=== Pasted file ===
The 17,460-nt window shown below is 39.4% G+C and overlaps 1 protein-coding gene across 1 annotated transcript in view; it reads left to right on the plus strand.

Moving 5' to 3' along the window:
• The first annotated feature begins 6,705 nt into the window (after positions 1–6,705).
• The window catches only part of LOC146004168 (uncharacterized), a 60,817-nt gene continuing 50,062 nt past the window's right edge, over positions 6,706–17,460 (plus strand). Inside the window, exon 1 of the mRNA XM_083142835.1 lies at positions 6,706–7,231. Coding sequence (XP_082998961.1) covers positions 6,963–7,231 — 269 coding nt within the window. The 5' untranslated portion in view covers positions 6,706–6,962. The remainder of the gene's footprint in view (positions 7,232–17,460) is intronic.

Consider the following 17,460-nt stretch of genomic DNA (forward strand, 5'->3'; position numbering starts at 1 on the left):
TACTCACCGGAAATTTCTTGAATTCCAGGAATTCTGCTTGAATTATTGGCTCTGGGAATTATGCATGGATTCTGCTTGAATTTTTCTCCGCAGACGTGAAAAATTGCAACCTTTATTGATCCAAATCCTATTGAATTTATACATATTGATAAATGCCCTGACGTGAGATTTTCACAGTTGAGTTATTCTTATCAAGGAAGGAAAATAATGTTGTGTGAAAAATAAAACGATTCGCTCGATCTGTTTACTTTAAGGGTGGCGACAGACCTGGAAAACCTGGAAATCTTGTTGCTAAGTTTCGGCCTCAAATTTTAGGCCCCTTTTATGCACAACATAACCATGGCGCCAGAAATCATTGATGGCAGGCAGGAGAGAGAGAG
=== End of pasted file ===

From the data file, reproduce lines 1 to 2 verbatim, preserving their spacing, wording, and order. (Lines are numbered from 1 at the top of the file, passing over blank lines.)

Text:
The 17,460-nt window shown below is 39.4% G+C and overlaps 1 protein-coding gene across 1 annotated transcript in view; it reads left to right on the plus strand.

Moving 5' to 3' along the window: